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Re: Why is my data structure wrong?

by George_Sherston (Vicar)
on Jun 24, 2002 at 23:52 UTC ( #176989=note: print w/replies, xml ) Need Help??

in reply to Why is my data structure wrong?

I think this is to do with an interesting feature of the x operator. The awfwy squoowy thing is happening right at the initialisation point:
my @data = ({}) x (3); print Dumper \@data;
$VAR1 = [ {}, $VAR1->[0], $VAR1->[0] ];
... and not
$VAR1 = [ {}, {}, {}, ];
- if it had done that (for which you need @data = ({},{},{});) then the rest of the script would have done what you expected.

This tells something about how the x operator treats hashrefs (and arrayrefs for that matter) - it sets up the whole data structure so that *all* the data structures are whatever you set any one of them to, last time you set them.

It's instructive to put a last if $row == $n; at the end of your foreach my $row.... Then look at the contents of $report->{data} with
for (0..2) { print $report->{data}->[$_]->{foo}," => ", $report->{data}->[$_]-> +{bar},"\n"; }
- and goldarn if there isn't always the same thing in each of the three hashes, albeit a *different* same thing depending on what $n is.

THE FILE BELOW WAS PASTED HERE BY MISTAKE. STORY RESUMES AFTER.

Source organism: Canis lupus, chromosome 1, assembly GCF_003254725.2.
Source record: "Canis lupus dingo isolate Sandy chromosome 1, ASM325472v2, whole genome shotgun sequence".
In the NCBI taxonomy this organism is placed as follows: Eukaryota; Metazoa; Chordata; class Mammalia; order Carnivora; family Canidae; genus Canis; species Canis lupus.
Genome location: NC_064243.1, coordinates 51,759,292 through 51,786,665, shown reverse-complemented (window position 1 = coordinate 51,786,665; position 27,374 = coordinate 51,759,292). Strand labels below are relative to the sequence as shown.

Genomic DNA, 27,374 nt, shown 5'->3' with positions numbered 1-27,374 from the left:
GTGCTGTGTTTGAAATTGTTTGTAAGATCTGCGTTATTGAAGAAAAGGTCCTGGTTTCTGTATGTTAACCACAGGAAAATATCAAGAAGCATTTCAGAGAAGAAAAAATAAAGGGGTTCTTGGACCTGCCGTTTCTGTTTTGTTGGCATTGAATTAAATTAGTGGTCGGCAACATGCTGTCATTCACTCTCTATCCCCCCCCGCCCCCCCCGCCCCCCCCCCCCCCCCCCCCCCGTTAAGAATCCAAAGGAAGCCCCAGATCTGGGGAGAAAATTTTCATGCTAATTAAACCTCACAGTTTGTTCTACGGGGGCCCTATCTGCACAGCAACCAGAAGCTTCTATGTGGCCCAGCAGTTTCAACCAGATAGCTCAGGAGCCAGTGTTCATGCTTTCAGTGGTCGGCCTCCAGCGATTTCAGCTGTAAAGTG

Strikes me this could be a rather useful feature of the x operator... if only I can remember it until the right moment arises.

Thanks very much for this stimulating thread, by the way.

(I think part of the reason it was hard to work out what was going on is that (IMHO) local *MCVE::MCVE_NumRows    = sub { 3 }; should be local *MCVE::MCVE_NumRows    = sub { 4 }; - I think it's meant to be all the rows *including* the headers. Making it one short means that your sub is actually creating *one* hash in @data which is independent of the initialised hashes, and hence with a life of its own. That's why both the last *and* the second last key/value pairs in @rows are represented.)

George Sherston

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